Innovative Finance ISA: The good and the 'bad'

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On the 8th of July 2015, the peer-to-peer lending (P2P) sector in the UK linked arms in celebration as news filtered through that HM Treasury (HMT) had announced the creation of a new Innovative Finance ISA (IFISA) from 6 April 2016 – one which P2P lending would form a large part of.

It gave the industry yet another boost, and was lauded by senior figures as a decision that would not only allow platforms to flourish, but also let peer-to-peer lending (rightly) position itself as a halfway house between the existing Cash and Stocks & Shares ISAs in terms of risk and reward.

Yet in some respects, the announcement caught industry experts off guard. The inclusion of peer-to-peer lending within the ISA framework as a whole had already been revealed at Budget 2014, but in terms of implementation, there had appeared to be two potential outcomes. Either P2P lending would be given its own ISA, or it would be added to the Stocks & Shares wrapper.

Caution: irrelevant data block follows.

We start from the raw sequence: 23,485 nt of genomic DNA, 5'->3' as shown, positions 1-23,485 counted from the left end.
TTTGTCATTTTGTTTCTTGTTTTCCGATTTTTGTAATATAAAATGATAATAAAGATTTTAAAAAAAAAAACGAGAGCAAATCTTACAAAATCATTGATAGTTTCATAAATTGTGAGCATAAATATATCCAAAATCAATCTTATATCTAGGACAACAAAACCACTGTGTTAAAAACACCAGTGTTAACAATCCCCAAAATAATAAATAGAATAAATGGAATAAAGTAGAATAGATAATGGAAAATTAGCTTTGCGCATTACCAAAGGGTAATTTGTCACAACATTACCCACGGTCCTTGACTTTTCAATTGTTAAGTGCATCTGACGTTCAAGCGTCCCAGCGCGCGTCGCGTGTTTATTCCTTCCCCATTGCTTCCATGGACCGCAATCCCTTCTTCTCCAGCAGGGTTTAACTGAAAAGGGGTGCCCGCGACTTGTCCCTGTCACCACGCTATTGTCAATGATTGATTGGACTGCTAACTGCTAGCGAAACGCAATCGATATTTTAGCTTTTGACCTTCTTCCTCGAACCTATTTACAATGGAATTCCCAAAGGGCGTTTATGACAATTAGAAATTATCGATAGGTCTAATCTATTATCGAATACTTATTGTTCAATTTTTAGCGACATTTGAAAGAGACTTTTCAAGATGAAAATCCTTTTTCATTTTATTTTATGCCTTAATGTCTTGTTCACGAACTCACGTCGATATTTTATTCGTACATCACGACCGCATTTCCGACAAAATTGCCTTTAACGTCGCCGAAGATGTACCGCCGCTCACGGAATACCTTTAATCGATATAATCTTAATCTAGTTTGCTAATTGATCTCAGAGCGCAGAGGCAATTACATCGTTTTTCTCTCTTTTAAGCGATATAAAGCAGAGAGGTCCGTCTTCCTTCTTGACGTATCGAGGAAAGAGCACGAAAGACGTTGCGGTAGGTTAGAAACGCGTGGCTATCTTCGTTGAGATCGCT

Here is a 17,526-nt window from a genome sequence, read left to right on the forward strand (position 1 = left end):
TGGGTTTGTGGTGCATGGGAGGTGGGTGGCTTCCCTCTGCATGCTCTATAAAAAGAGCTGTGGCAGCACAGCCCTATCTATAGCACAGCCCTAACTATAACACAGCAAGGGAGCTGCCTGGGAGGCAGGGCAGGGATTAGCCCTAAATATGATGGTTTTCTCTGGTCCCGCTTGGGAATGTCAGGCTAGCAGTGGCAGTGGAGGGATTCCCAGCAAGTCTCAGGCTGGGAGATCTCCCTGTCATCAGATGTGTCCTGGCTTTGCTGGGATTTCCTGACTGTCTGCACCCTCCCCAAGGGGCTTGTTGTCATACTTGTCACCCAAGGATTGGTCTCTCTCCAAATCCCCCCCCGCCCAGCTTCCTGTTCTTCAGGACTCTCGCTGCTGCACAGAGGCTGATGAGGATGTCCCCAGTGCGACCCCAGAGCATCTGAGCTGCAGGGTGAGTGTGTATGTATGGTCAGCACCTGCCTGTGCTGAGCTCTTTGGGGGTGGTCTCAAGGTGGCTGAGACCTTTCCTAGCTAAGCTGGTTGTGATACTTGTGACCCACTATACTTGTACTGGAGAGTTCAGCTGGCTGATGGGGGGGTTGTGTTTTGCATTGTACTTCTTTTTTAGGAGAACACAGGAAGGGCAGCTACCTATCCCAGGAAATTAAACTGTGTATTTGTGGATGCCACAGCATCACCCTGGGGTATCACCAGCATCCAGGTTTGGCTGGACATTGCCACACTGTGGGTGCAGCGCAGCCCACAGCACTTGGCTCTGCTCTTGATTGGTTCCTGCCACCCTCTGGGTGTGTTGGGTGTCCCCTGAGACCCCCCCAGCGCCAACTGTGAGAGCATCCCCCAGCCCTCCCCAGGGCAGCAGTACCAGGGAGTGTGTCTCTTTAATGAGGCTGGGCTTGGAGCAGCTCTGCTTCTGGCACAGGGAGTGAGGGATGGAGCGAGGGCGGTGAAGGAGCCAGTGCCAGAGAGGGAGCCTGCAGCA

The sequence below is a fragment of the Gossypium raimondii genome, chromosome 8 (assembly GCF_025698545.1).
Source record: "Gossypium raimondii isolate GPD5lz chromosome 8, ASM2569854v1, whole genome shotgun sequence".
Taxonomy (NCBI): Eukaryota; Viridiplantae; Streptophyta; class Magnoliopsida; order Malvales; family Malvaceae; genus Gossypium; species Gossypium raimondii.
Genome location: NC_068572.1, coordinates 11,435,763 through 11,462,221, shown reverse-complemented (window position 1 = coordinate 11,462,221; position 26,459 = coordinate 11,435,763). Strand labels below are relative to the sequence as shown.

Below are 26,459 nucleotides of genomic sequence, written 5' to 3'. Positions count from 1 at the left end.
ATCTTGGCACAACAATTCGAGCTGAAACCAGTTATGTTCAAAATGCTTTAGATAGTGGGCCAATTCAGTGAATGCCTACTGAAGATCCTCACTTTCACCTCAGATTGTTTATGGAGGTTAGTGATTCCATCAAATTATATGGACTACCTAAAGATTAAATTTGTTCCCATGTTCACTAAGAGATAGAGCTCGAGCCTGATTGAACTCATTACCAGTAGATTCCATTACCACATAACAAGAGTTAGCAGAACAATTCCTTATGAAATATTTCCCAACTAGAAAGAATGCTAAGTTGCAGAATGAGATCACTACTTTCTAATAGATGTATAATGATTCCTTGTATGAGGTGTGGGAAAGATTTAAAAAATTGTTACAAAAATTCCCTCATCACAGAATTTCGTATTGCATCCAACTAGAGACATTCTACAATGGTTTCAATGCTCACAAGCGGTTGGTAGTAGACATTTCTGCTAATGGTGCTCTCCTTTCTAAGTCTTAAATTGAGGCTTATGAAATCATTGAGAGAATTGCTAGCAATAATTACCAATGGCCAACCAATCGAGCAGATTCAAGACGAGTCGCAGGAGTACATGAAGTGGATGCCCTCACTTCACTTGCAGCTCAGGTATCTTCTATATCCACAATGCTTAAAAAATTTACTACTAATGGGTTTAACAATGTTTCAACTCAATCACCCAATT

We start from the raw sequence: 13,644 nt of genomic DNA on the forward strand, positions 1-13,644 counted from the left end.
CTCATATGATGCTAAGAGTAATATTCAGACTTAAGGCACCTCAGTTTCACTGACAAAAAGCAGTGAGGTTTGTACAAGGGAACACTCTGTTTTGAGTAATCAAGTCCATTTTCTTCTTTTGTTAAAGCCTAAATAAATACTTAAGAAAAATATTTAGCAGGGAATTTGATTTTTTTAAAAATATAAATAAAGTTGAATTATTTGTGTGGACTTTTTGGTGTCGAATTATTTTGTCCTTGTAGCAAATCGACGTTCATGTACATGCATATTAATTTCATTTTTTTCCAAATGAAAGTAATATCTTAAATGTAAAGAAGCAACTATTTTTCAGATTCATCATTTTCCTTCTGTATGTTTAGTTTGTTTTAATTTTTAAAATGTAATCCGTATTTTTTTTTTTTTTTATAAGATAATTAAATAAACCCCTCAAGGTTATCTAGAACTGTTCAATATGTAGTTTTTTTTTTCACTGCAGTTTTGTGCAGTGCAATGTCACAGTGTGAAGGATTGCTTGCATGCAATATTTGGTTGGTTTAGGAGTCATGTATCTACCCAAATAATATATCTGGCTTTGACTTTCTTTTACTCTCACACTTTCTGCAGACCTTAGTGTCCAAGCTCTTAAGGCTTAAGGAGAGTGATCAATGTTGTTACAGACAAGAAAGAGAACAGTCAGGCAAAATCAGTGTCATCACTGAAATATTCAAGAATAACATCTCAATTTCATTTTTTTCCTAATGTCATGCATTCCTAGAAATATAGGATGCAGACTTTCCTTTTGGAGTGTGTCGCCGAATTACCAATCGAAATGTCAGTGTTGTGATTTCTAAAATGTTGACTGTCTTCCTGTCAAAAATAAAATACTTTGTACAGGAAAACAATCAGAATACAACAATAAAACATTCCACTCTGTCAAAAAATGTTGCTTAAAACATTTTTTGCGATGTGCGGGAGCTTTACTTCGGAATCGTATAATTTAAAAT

The Innovative Finance ISA, much to our delight, more resembles the former option, and platforms will be able to differentiate themselves as an investment from riskier options such as those associated with the stock market. However, the one caveat to emerge from the announcement is that it likely won’t be an ISA exclusively dedicated to peer-to-peer lending for long.

Below is an excerpt from HMT’s official statement at the Summer Budget outlining the plan for IFISA: